He had fallen under the influence of a strange mystical philosopher Andrzej Towiański. His lectures became a medley of religion and politics, and thus brought him under the censure of the government. A selection of them has been published in four volumes. They contain some good sound criticism, but the philological part is defective, for Mickiewicz was no scholar, and it is clear that he is only well-acquainted with two of the literatures, Polish and Russian, and the latter only till the year 1830. A very sad picture of his declining days is given in the memoirs of Herzen. At a comparatively early period the unfortunate poet exhibited all the signs of premature old age; poverty, despair and domestic affliction had wrought their work upon him. In 1849 he founded a French newspaper, La Tribune des Peuples (Peoples' Trubune), but it only existed a year. The restoration of the French Empire seemed to kindle his hopes afresh; his last composition is said to have been a Latin ode in honour of Napoleon III. On the outbreak of the Crimean War (1855) he went to Turkey to organise Polish forces to be used in the war against Russia. With his friend, Armand Levy, a Romanian Jew , he set about organising a Jewish Legion, the Hussars of Israel, composed of Russian and Palestinian Jews. During a visit to a military camp near Constantinople he caught cholera and died suddenly in 1855. His body was removed to France and buried at Montmorency. In 1900 his remains were disinterred and buried in the cathedral of Kraków, where rest, besides many of the kings, the greatest of Poland's worthies.
Mickiewicz is held to have been the greatest Slavic poet, with the exception of Alexander Pushkin. Mickiewicz is little known elsewhere in Europe, where it is no longer the fashion to learn the Polish language. There were both pathos and irony in the expression used by a Polish lady to a foreigner, "Nous avons notre Mickiewicz--nous." He is one of the best products of the Romantic school.
The political situation in Poland in the 19th century was often reflected in Polish literature which, since the days of Poland's partitions took a powerful upward swing and reached its zenith during the period between 1830 and 1850 in the unsurpassed patriotic writings of Mickiewicz, among others. The writings of Mickiewicz have had such a tremendous influence upon the Polish mind that they can not be underestimated.
Because of the greater simplicity of his style and the directness of presentation, Mickiewicz reached more Polish hearts than either Krasinski or Słowacki and came to be regarded as the greatest interpreter of the people's hopes and ideals. He is the Zeus of the Polish Olympus and the immortal incarnation of Polish national spirit. He wrote at a time when Romanticism prevailed in European literature. His works bear the impress of that literary epoch, but they deal with intense and palpable realities. His two monumental works, marking the zenith of his power, are: Dziady ("Ghosts") and Pan Tadeusz. The latter is universally recognized as "the only successful epic which the 19th century produced." George Brandes says that
"Mickiewicz alone approached those great names in poetry which stand in history as above all healthy, far healthier than Byron, healthier, even than Shakespeare, Homer and Goethe."
The poetic serenity of the description of Lithuanian life at the opening of the 19th century is the more remarkable when considered in the light of the poet's volcanic nature and his intense suffering over the tragic fate of his native land to which he could never return. His passionate nature finds its truest expression in Dziady, which undoubtedly constitutes the acme of poetic inspiration. It deals with the transformation of the soul from individual to a higher national conception. The hero, Gustavus, who has suffered great misfortune, wakes up one morning in his prison cell and finds himself an entirely changed man. His heart, given over to individual pain and individual love, dies. Gustavus, bewailing his lost personal happiness, lives no more, and Konrad, his divine ego, takes his place. All the creative powers of his nation are concentrated in him. Here Mickiewicz bares his own soul. He is filled with enough moral strength to challenge even God. He feels for millions and is pleading before God for their happiness and spiritual perfection. It is the Promethean idea, no doubt, but greatly deepened in conception and execution and applied to but one part of humanity, the Polish nation whose intensity of suffering was the greatest in all mankind.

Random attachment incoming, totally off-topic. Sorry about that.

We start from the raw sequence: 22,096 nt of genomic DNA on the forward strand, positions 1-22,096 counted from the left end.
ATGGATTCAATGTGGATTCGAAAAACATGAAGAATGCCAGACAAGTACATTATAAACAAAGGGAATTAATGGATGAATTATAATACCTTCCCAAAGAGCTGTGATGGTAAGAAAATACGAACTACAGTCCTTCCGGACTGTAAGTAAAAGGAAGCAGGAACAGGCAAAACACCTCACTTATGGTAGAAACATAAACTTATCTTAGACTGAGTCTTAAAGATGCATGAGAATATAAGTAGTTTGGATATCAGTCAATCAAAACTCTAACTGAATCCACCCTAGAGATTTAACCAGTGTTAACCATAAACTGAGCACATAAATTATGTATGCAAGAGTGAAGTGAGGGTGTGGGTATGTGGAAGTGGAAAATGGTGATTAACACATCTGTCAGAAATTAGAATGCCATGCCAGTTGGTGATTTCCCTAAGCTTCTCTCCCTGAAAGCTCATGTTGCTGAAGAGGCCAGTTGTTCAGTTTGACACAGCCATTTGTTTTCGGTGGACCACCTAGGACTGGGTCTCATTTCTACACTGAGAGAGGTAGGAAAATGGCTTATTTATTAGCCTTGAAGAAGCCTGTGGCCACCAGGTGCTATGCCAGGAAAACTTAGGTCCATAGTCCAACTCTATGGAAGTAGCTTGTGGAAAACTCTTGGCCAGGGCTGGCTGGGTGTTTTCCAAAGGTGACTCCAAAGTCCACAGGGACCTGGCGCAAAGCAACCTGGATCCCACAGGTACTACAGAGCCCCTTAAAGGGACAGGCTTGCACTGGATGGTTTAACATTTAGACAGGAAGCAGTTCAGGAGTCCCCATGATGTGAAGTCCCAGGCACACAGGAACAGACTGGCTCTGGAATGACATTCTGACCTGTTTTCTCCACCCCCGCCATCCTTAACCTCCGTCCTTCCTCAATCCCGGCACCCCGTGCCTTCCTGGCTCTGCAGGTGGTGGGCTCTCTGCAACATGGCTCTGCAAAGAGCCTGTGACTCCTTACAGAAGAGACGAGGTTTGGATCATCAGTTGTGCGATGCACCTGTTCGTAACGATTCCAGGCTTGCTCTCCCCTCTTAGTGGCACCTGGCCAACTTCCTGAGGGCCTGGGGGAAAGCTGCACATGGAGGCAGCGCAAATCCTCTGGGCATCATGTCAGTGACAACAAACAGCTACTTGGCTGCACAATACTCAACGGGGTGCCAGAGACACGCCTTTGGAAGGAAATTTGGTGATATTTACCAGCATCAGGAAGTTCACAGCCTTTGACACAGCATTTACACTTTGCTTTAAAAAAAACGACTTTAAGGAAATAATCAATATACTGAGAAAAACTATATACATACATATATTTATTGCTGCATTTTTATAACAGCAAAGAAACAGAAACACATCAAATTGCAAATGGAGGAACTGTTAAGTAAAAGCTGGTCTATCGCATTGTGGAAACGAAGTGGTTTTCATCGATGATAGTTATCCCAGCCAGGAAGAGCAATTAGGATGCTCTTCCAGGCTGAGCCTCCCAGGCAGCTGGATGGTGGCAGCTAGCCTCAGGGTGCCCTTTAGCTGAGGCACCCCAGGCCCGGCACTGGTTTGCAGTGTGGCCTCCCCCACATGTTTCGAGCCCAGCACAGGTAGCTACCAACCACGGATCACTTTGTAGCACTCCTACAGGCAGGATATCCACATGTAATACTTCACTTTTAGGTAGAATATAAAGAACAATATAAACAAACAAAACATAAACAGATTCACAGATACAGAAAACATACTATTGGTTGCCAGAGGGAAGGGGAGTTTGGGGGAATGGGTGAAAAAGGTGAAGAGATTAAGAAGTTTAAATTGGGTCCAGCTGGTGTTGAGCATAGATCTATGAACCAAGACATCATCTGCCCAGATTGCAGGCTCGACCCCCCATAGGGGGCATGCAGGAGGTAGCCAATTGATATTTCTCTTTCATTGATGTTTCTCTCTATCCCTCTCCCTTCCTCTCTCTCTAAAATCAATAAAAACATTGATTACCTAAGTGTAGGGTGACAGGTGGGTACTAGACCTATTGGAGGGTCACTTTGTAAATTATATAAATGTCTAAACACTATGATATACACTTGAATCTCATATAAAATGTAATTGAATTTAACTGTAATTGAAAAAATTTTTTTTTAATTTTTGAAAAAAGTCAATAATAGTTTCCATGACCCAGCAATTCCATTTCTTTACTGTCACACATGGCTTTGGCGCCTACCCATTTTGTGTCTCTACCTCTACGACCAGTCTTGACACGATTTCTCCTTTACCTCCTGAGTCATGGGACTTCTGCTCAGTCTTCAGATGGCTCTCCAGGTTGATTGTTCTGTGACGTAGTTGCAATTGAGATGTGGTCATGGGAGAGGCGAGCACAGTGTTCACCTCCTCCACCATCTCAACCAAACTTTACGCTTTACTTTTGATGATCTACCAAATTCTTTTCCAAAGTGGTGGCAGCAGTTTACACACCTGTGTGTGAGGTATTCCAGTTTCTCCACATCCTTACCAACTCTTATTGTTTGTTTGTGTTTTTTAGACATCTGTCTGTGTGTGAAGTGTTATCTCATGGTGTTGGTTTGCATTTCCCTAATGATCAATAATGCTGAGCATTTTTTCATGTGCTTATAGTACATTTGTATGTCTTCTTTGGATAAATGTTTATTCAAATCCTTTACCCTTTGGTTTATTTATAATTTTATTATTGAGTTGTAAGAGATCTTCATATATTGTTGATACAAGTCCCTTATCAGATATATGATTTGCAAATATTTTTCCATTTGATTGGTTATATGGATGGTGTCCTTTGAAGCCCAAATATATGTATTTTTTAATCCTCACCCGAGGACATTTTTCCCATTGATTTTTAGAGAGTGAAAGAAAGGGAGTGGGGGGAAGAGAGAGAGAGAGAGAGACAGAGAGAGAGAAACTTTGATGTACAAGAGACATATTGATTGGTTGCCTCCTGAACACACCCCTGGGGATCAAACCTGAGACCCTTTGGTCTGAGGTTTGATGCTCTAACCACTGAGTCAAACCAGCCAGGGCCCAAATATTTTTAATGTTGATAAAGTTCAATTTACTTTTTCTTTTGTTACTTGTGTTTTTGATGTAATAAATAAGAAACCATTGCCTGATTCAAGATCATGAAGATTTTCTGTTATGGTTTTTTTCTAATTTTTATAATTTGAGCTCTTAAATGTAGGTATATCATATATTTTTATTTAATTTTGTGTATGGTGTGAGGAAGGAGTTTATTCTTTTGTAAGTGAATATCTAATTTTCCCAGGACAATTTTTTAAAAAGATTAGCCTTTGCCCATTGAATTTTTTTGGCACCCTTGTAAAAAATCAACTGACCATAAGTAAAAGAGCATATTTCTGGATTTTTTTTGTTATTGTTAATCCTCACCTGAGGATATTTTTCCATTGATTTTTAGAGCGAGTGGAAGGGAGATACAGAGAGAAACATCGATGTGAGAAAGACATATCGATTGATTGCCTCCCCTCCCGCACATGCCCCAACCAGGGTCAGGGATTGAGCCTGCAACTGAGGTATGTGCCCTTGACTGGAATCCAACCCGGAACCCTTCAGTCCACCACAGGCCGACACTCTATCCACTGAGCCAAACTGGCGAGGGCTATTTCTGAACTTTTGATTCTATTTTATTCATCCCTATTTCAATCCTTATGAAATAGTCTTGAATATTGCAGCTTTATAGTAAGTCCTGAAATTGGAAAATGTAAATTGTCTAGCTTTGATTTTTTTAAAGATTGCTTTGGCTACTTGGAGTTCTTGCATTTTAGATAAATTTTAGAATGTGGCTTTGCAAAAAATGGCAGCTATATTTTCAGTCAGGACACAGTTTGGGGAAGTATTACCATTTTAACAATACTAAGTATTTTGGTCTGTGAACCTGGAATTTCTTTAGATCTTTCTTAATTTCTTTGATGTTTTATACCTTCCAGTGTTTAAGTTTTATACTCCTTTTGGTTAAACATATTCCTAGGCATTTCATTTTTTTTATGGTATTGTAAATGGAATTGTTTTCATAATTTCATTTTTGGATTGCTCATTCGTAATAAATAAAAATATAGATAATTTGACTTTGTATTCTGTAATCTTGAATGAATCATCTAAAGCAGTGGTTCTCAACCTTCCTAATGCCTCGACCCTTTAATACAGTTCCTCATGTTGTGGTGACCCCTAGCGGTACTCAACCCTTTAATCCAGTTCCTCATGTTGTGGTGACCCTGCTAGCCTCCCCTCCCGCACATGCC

In 1835 Mickiewicz came under the influence of Towianski, a mystic, and ceased to write. Toward the end of his days he freed himself again of this peculiar thrall which Towianski was able to exert over him, as over the two other poets, and became again a man of reality. As a young man, Mickiewicz took a leading part in the literary life of the university circles at Vilnius. When the societies were closed in 1823 by order of the Russian government he was arrested and exiled to Russia. While in the Crimea he wrote his exquisite sonnets. Subsequently he emigrated to France, where he spent most of his life, and died in Constantinople in 1855, while organizing a Polish (Jewish) legion against Russia during the Crimean war. His spirit was ever imbued with exalted patriotism and his genius was active in pointing toward a means of freeing the country from foreign oppression. He was a champion of action and it is characteristic of the greatness of his soul that he was ever above the petty strifes that were tearing apart the Polish emigrants, and which absorbed their thoughts and energies. At the time of the greatest intensity of that strife he wrote the celebrated Books of the Pilgrims a work of love, wisdom and good will written in exquisite style. They have been called "Mickiewicz's Homilies" and have exercised a soothing and elevating influence. Despite the fact that Mickiewicz's themes and heroes are connected with Polish life, his writings still touch upon most of the problems and motives of the world at large, thus assuring to his works everlasting value and universal interest. The same in an equal measure is true of the other two poets. They dealt with the most profound problems of existence, looking at them always through the prism of their ardent patriotism. Like Mickiewicz, the two other great Polish poets - Sŀowacki and Krasinski, were compelled to live outside their own country.